Crown Wood-Fern (Dryopteris crassirhizoma)

Common Name Latin Name Plant Family
Crown Wood-Fern
Dryopteris crassirhizoma
Dryopteridaceae

None known

  • Medicinal Use

    The root stalks are analgesic, antibacterial, anti-inflammatory, antiviral, astringent, febrifuge, haemostatic, vermifuge and vulnerary[238, 279]. A decoction of the dried root is depurative and resolvent[218]. The root contains ‘filicin’, a substance that paralyses tapeworms and other internal parasites and has been used as a worm expellent for humans and also in veterinary medicine[218, 238]. It is one of the most effective treatments known for tapeworms – its use should be immediately followed by a non-oily purgative such as magnesium sulphate in order to expel the worms from the body[238]. An oily purge, such as caster oil, increases the absorption of the fern root and can be dangerous[238]. The root is also taken internally in the treatment of internal haemorrhage, uterine bleeding, mumps and feverish illnesses[238]. The root is harvested in the autumn and can be dried for later use, it should not be stored for longer than 12 months[238]. This remedy should be used with caution and only under the supervision of a qualified practitioner[238]. The root is toxic and the dosage is critical[238]. See also the notes above on toxicity.

    Externally, the root is used in the treatment of abscesses, boils, carbuncles and sores[238].

  • Edible Use

    Young fronds[177]. No further details, but we would advise caution. See the notes above on toxicity.

  • Cautionary Notes

    Although we have found no reports for this species, a number of ferns contain carcinogens so some caution is advisable[200]. The fresh plant contains thiaminase, an enzyme that robs the body of its vitamin B complex. In small quantities this enzyme will do no harm to people eating an adequate diet that is rich in vitamin B, though large quantities can cause severe health problems. The enzyme is destroyed by heat or thorough drying, so cooking the plant will remove the thiaminase[172]. However, there have been reports for other species of ferns suggesting that even cooked fronds can have a long term harmful effect. Some caution is therefore advised.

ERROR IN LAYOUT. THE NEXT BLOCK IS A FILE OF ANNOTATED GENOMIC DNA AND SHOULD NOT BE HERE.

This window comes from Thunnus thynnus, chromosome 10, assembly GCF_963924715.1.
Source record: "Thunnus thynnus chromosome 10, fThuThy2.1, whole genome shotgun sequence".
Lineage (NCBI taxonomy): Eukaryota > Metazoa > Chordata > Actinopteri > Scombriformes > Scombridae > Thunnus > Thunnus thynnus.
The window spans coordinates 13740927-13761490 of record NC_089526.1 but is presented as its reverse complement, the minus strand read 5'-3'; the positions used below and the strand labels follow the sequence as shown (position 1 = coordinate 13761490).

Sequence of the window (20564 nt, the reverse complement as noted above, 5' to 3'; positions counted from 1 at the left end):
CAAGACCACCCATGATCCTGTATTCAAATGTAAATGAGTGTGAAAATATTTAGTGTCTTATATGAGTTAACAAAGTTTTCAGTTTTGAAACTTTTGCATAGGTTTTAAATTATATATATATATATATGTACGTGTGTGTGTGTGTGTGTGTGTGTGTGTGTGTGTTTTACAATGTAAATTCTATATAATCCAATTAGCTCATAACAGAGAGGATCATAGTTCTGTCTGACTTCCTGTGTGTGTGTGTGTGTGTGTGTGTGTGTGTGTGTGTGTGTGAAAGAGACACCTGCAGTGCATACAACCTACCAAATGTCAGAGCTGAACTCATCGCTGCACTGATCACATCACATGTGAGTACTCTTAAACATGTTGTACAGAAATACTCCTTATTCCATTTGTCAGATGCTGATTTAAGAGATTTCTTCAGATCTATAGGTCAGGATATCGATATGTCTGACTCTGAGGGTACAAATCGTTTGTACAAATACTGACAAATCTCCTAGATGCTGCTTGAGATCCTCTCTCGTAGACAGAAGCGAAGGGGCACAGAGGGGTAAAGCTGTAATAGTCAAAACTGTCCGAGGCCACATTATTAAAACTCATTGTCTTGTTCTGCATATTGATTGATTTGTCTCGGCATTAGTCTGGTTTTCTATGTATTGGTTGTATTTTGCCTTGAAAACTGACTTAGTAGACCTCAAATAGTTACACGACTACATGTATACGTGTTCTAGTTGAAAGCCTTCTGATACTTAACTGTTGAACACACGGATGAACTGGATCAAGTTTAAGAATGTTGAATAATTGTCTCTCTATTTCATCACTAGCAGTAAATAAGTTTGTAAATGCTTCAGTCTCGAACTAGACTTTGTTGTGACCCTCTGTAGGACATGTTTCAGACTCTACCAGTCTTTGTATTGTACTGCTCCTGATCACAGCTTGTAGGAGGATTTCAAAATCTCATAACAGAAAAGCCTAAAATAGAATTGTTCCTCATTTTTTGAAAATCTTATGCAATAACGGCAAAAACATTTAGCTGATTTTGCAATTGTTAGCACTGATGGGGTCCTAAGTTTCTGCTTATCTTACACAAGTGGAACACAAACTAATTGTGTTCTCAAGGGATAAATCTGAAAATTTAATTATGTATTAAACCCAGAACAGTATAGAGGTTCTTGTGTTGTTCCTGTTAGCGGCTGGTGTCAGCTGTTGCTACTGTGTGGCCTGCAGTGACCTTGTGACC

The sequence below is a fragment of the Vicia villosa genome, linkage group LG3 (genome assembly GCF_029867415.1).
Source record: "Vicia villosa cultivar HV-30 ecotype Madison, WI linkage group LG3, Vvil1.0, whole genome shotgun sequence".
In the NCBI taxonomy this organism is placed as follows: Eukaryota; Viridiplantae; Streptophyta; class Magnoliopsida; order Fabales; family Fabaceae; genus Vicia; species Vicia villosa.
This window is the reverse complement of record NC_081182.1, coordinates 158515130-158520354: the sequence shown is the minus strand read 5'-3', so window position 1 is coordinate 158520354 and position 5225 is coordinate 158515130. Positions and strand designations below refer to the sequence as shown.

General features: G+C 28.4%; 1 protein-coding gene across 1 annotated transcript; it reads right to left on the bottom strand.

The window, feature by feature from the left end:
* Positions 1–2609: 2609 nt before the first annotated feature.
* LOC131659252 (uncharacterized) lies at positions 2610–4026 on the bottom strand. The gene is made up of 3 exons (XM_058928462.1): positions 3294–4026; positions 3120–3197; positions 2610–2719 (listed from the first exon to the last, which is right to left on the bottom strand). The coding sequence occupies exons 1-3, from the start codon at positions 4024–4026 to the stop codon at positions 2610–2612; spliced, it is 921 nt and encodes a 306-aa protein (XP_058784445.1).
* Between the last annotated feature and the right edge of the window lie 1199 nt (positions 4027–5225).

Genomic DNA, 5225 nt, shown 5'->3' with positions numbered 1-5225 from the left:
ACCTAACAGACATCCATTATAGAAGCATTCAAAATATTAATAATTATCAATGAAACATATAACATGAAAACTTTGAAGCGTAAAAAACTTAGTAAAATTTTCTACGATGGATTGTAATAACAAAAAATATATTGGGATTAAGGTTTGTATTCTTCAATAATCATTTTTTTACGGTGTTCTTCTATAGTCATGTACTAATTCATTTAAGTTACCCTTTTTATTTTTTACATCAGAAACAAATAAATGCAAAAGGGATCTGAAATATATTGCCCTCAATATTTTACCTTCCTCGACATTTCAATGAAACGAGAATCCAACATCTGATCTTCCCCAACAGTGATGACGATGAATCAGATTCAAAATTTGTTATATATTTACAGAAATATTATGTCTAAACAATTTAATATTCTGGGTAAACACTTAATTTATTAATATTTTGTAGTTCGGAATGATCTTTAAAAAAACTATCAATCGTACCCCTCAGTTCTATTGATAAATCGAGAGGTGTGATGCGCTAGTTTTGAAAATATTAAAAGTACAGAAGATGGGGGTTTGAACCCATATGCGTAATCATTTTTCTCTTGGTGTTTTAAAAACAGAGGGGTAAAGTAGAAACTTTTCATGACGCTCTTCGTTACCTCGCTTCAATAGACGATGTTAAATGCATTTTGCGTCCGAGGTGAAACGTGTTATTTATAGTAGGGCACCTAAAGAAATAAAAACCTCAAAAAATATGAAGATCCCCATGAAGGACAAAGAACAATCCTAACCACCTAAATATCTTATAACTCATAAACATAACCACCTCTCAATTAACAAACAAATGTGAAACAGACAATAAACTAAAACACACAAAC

Cultivation & Habitat

Spores – can be sown at any time of the year in a greenhouse. Surface sow on a sterilised compost and keep moist, possibly by placing the pot in a plastic bag. Germinates in 1 – 3 months at 20¡c. Pot up small clumps of the plants when they are large enough to handle and grow on in a shady part of the greenhouse until large enough to plant out. Division in spring. Larger clumps can be replanted direct into their permanent positions, though it is best to pot up smaller clumps and grow them on in a cold frame until they are rooting well. Plant them out in the spring.
Prefers an acid to neutral soil, succeeding in ordinary fertile soil in a shady position[175, 200]. Prefers a moist soil[188], but is drought tolerant when well established[200]. Members of this genus are rarely if ever troubled by browsing deer[233].
E. Asia – Japan, Korea, Manchuria.

Become ungovernable, break the chains of the matrix; grow and forage your own food and medicine.

*None of the information on this website qualifies as professional medical advice. Take only what resonates with your heart and use your own personal responsibility for what’s best for you. For more information [brackets] [000], see bibliography.